Critical Care: Fellow Case Report Poster - Critical Care II |

Torsades de Pointes Induced by Loperamide FREE TO VIEW

Apurwa Karki, MD; Sharanjit Singh, MD; Aditya Mangla, MD
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Jamaica Hospital Medical Center, Jamaica, NY

Copyright 2016, American College of Chest Physicians. All Rights Reserved.

Chest. 2016;150(4_S):243A. doi:10.1016/j.chest.2016.08.256
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SESSION TITLE: Fellow Case Report Poster - Critical Care II

SESSION TYPE: Affiliate Case Report Poster

PRESENTED ON: Tuesday, October 25, 2016 at 01:30 PM - 02:30 PM

INTRODUCTION: Loperamide is an anti-motility agent that acts by opiate agonism. The most common adverse effects are constipation and nausea, there are rare cases of cardiac arrhythmia reported in literature.

CASE PRESENTATION: Patient is a 46-year-old-male who was brought to the hospital after he passed out in the airport. He experienced dizziness and passed out in the lobby and had generalized tonic-clonic movement of the body with incontinence of the bladder and tongue biting. By the time EMS arrived, he was unresponsive. CPR was started, patient was attached to the monitor and 2 shocks were delivered and he was taken to the hospital where he was confused, did not have any localizing neurological deficit. He denied any chest pain and EKG done at the time revealed diffuse ST depression in the lateral leads with QT prolongation. The blood work revealed hypokalemia of 3 mEq/dl(3.5-5 mEq/dl), elevated ALT of 295U/L(21-72U/L) and AST of 319U/L(17-59U/L). Patient had a history of hypertension and OSA but was not compliant with therapy. He was a chronic smoker( ½ pack per day for 20 years) and drank alcohol 3 times a week. He did not have any history of similar episodes in self or family. He was taken to the cardiac catheterization laboratory, there was no coronary artery obstruction and the ejection fraction was normal. Patient was admitted to the telemetry where he was found to be pulseless after 4 hours, the EKG strip revealed torsades de points. He regained the pulse after 5 minutes, the repeat laboratory tests revealed low magnesium 1.2 mg/dl(1.6-2.2mg/dl). On obtaining further history, it was found that patient was taking over the counter loperamide over the last few months for diarrhea and had taken more than a bottle prior to the flight. The patient remained in the hospital over the next few days and had replacement of magnesium aggressively in the Coronary Care Unit. Patient did not have any further episodes of ventricular tachycardia and was discharged home.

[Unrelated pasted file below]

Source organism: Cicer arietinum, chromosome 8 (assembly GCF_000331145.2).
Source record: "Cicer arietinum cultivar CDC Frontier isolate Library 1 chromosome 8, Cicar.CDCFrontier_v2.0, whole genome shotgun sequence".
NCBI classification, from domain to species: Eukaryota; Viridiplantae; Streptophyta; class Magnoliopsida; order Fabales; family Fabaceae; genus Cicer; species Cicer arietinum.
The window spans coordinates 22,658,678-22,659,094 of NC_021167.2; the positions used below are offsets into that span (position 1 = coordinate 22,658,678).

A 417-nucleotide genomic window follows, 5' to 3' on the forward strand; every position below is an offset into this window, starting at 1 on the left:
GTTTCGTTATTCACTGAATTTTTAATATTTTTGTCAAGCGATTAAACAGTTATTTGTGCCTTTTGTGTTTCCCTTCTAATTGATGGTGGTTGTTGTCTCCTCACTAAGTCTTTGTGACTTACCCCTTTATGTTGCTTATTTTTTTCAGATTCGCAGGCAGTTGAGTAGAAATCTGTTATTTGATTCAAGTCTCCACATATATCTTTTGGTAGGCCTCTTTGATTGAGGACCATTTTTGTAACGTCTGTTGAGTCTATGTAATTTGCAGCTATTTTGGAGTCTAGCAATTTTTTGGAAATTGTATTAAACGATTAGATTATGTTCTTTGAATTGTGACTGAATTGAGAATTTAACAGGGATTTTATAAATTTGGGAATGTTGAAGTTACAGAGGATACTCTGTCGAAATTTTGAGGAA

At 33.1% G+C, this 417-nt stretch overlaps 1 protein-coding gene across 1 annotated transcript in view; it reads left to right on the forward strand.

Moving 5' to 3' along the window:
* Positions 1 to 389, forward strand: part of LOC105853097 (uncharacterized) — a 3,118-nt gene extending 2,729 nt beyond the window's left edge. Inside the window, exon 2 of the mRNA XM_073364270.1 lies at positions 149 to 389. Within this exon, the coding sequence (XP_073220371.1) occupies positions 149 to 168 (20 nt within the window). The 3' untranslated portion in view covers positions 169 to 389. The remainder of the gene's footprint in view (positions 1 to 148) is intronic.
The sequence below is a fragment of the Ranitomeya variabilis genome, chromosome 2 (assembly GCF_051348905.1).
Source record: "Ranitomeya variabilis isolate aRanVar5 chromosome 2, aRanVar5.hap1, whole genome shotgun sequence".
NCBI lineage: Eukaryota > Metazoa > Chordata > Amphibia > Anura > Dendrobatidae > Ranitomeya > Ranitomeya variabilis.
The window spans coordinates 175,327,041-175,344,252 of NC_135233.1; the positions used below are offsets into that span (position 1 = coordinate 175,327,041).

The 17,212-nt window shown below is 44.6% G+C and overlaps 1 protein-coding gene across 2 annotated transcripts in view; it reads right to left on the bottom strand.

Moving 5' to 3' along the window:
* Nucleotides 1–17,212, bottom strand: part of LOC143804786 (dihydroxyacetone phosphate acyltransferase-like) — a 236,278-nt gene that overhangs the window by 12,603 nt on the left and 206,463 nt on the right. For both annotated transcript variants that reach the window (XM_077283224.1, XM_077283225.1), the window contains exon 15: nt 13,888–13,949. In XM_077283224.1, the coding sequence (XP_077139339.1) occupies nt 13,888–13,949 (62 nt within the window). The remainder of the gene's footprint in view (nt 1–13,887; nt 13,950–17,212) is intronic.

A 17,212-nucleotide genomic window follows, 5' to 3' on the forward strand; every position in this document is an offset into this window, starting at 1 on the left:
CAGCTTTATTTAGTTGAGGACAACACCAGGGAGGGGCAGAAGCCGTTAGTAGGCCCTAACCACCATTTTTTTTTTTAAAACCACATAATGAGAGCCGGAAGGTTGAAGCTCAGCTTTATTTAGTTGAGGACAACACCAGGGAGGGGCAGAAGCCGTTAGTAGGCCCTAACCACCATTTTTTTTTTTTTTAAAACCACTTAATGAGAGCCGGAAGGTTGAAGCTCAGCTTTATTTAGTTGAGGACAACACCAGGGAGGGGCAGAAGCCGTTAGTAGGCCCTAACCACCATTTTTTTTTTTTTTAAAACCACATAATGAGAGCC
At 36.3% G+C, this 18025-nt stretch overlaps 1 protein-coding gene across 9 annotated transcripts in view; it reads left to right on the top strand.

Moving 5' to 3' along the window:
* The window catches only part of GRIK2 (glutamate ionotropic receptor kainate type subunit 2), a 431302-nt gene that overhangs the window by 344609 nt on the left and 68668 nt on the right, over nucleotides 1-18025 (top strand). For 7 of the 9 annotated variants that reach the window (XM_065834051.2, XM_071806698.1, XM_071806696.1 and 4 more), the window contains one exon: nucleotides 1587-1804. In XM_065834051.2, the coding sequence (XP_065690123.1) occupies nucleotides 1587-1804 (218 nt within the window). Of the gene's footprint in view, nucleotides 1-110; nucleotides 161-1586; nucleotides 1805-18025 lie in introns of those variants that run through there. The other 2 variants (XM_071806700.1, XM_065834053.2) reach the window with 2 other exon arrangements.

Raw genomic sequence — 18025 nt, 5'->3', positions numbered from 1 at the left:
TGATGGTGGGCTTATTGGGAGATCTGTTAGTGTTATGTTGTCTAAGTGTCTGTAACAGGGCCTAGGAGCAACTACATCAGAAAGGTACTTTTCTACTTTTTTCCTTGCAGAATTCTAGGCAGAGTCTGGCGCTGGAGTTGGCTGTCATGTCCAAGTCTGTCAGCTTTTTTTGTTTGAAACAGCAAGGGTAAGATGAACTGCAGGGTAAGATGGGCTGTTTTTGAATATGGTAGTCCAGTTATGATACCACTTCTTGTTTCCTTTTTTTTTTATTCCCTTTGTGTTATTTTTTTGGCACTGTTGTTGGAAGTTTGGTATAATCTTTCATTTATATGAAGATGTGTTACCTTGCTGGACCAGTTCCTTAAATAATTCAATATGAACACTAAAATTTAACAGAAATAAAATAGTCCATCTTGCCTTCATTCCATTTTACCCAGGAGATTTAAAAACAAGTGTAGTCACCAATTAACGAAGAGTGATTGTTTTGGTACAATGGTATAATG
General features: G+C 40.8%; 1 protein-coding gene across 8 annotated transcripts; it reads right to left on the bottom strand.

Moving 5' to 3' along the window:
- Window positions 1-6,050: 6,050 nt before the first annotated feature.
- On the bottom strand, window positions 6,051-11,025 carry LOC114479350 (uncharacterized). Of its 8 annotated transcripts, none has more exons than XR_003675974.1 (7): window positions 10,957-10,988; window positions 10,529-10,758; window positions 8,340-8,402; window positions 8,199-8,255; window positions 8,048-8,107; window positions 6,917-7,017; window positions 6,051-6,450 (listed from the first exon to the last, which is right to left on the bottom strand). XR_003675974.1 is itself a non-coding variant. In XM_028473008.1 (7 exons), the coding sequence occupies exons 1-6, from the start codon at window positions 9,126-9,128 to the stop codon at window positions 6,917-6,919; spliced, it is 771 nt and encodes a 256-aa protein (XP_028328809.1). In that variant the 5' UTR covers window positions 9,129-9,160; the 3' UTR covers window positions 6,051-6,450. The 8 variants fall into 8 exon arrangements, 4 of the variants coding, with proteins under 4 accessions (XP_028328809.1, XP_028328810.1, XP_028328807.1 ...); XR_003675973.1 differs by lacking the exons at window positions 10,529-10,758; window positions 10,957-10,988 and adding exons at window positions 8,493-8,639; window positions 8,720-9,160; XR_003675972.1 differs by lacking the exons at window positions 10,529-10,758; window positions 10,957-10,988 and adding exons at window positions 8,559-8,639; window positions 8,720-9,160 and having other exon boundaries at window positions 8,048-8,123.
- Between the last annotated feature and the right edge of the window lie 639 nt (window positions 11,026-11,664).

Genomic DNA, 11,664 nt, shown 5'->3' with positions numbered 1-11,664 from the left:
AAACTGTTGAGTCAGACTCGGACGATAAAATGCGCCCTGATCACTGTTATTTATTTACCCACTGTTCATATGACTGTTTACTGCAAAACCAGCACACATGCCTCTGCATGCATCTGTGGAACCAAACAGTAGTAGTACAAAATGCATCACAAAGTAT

DISCUSSION: Loperamide is an over the counter diarrhea remedy with action on opiate receptor. When used in a large amount, there is a concern for life threatening cardiac arrhythmia as a result of prolonged QT interval.

CONCLUSIONS: Loperamide has increased the potential for abuse because of its action on opiate receptor. Arrhythmia caused by ots abuse can is usually amenable to supportive treatment.

Reference #1: Loperamide Induced Torsades de Pointes: A Case Report and Review of the Literature. Case Rep Med. 2016;2016:4061980. Mukarram O et al.

DISCLOSURE: The following authors have nothing to disclose: Apurwa Karki, Sharanjit Singh, Aditya Mangla

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